According to a new report released today by the AFL-CIO, Minnesota had the 8th lowest (and 42nd highest) rate of workplace deaths in 2019. This analysis, based on data from the Bureau of Labor Statistics, shows that 80 working Minnesotans lost their lives due to on-the-job injuries, resulting in 2.6 deaths per hundred thousand workers.
Nationally in 2019, 5,333 working people were killed on the job and an estimated 90,000 died from occupational diseases. Each and every day, on average, 275 U.S. workers die from hazardous working conditions. The overall rate of fatal job injuries in 2019 was 2.8 per 100,000.
“This year’s report is yet another reminder of the dangers facing working people in Minnesota every single day, not to mention the increased risk of COVID-19 during 2020 and 2021. While Minnesota’s workplace death rate was comparatively low compared to other states, a single death on the job is one too many,” said Minnesota AFL-CIO President Bill McCarthy. “Working people deserve better. We have a right to a safe workplace and a voice on the job. What’s more, we deserve leaders in St. Paul and Washington who will stand up for those rights.”
The report, titled “Death on the Job. The Toll of Neglect” marks the 30th year the AFL-CIO has produced its findings on the state of safety and health protections for workers within the United States. The report shows the highest workplace fatality rates are Alaska, Wyoming, North Dakota, Montana, and West Virginia.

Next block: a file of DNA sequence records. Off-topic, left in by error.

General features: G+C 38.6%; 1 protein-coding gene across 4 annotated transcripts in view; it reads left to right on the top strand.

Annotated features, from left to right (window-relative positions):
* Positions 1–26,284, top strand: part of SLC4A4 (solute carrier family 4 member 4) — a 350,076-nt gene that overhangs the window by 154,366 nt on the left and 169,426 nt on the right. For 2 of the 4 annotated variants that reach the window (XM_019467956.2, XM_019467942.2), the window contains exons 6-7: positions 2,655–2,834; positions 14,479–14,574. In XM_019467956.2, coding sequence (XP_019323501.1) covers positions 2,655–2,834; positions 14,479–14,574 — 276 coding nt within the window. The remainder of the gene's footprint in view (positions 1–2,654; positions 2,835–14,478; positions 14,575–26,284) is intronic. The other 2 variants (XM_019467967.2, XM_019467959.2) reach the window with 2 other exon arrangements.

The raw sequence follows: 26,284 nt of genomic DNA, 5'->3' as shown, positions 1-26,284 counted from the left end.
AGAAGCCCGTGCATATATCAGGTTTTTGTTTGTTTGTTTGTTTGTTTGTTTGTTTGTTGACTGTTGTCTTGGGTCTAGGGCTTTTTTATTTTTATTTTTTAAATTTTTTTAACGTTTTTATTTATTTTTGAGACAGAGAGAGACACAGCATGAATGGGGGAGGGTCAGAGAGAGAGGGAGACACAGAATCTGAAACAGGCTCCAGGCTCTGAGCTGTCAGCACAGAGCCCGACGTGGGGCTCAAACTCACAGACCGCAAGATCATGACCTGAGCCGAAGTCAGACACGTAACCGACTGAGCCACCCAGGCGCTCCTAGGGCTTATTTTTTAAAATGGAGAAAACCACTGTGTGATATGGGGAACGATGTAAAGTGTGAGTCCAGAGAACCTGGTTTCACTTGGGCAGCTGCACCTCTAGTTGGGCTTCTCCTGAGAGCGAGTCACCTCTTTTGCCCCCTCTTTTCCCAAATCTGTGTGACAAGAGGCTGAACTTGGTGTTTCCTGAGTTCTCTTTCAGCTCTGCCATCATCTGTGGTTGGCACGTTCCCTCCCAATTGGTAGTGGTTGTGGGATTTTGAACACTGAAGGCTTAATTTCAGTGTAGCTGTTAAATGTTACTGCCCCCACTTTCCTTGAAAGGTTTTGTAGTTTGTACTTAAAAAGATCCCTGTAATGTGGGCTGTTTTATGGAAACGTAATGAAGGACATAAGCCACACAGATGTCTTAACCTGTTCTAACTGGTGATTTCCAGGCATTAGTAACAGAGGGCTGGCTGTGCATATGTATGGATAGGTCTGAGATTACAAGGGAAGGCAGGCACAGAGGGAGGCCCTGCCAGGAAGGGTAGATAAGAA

Other report highlights show that Latino workers are at increased risk of work-related deaths, with a fatality rate of 4.2 per 100,000 workers. Black workers are at an increased risk of work-related deaths, with a job fatality rate of 3.6 per 100,000 workers, a sharp increase from recent years. In 2019, 634 Black workers died— the highest number in more than two decades. Workers 65 or older have nearly three times the risk of dying on the job than all workers, with a fatality rate of 9.4 per 100,000 workers in 2019.
Fifty years ago on April 28 the Occupational Safety and Health Act went into effect, promising every worker the right to a safe job. The law was won in 1970 because of the tireless efforts of the labor movement and allies, who drew major attention to work-related deaths, disease and injuries, organized for safer working conditions and demanded action from their government.
But today, due in part to the irresponsible anti-worker policies of the previous administration, OSHA’s meager resources have kept declining. Federal OSHA now has only 774 safety and health inspectors and state OSHA plans have a combined 1,024 inspectors—the lowest total number of OSHA inspectors since the creation of the agency. It would take federal OSHA 253 years to inspect all covered workplaces once.